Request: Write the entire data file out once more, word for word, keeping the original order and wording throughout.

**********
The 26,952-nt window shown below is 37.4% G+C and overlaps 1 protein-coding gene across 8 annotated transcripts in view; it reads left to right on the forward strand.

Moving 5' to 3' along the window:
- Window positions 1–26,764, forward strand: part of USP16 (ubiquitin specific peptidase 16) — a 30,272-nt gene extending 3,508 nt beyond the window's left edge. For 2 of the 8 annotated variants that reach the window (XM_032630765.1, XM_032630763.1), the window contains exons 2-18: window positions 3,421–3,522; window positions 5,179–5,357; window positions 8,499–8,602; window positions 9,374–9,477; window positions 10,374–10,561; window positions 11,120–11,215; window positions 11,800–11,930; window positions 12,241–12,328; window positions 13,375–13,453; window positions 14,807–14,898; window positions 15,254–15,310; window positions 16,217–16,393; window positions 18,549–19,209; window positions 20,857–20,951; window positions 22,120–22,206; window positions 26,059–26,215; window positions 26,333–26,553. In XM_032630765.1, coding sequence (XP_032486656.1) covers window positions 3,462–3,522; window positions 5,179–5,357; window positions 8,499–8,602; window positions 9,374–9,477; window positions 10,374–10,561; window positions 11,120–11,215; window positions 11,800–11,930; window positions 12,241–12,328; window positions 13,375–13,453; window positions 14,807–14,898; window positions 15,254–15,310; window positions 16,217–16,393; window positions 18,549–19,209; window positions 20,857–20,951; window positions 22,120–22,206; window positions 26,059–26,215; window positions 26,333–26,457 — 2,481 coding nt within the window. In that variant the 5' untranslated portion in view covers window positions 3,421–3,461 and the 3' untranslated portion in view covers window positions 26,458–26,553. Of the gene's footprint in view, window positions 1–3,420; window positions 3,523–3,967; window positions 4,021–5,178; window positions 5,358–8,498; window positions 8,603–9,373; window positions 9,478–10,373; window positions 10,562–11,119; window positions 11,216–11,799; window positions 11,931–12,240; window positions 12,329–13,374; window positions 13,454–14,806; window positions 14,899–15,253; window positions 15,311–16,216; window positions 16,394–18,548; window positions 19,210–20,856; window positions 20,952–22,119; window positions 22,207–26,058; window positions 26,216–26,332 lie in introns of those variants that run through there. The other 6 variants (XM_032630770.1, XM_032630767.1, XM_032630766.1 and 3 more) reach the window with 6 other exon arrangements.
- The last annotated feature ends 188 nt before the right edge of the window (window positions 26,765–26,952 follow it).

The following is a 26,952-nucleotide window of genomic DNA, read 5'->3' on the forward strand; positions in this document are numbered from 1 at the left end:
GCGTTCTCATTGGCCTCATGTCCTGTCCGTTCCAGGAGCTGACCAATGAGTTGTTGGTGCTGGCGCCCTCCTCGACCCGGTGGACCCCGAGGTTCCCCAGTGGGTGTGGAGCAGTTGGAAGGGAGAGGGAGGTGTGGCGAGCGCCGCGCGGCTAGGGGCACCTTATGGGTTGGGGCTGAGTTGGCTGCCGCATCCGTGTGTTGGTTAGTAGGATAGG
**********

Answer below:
The 26,952-nt window shown below is 37.4% G+C and overlaps 1 protein-coding gene across 8 annotated transcripts in view; it reads left to right on the forward strand.

Moving 5' to 3' along the window:
- Window positions 1–26,764, forward strand: part of USP16 (ubiquitin specific peptidase 16) — a 30,272-nt gene extending 3,508 nt beyond the window's left edge. For 2 of the 8 annotated variants that reach the window (XM_032630765.1, XM_032630763.1), the window contains exons 2-18: window positions 3,421–3,522; window positions 5,179–5,357; window positions 8,499–8,602; window positions 9,374–9,477; window positions 10,374–10,561; window positions 11,120–11,215; window positions 11,800–11,930; window positions 12,241–12,328; window positions 13,375–13,453; window positions 14,807–14,898; window positions 15,254–15,310; window positions 16,217–16,393; window positions 18,549–19,209; window positions 20,857–20,951; window positions 22,120–22,206; window positions 26,059–26,215; window positions 26,333–26,553. In XM_032630765.1, coding sequence (XP_032486656.1) covers window positions 3,462–3,522; window positions 5,179–5,357; window positions 8,499–8,602; window positions 9,374–9,477; window positions 10,374–10,561; window positions 11,120–11,215; window positions 11,800–11,930; window positions 12,241–12,328; window positions 13,375–13,453; window positions 14,807–14,898; window positions 15,254–15,310; window positions 16,217–16,393; window positions 18,549–19,209; window positions 20,857–20,951; window positions 22,120–22,206; window positions 26,059–26,215; window positions 26,333–26,457 — 2,481 coding nt within the window. In that variant the 5' untranslated portion in view covers window positions 3,421–3,461 and the 3' untranslated portion in view covers window positions 26,458–26,553. Of the gene's footprint in view, window positions 1–3,420; window positions 3,523–3,967; window positions 4,021–5,178; window positions 5,358–8,498; window positions 8,603–9,373; window positions 9,478–10,373; window positions 10,562–11,119; window positions 11,216–11,799; window positions 11,931–12,240; window positions 12,329–13,374; window positions 13,454–14,806; window positions 14,899–15,253; window positions 15,311–16,216; window positions 16,394–18,548; window positions 19,210–20,856; window positions 20,952–22,119; window positions 22,207–26,058; window positions 26,216–26,332 lie in introns of those variants that run through there. The other 6 variants (XM_032630770.1, XM_032630767.1, XM_032630766.1 and 3 more) reach the window with 6 other exon arrangements.
- The last annotated feature ends 188 nt before the right edge of the window (window positions 26,765–26,952 follow it).

The following is a 26,952-nucleotide window of genomic DNA, read 5'->3' on the forward strand; positions in this document are numbered from 1 at the left end:
GCGTTCTCATTGGCCTCATGTCCTGTCCGTTCCAGGAGCTGACCAATGAGTTGTTGGTGCTGGCGCCCTCCTCGACCCGGTGGACCCCGAGGTTCCCCAGTGGGTGTGGAGCAGTTGGAAGGGAGAGGGAGGTGTGGCGAGCGCCGCGCGGCTAGGGGCACCTTATGGGTTGGGGCTGAGTTGGCTGCCGCATCCGTGTGTTGGTTAGTAGGATAGG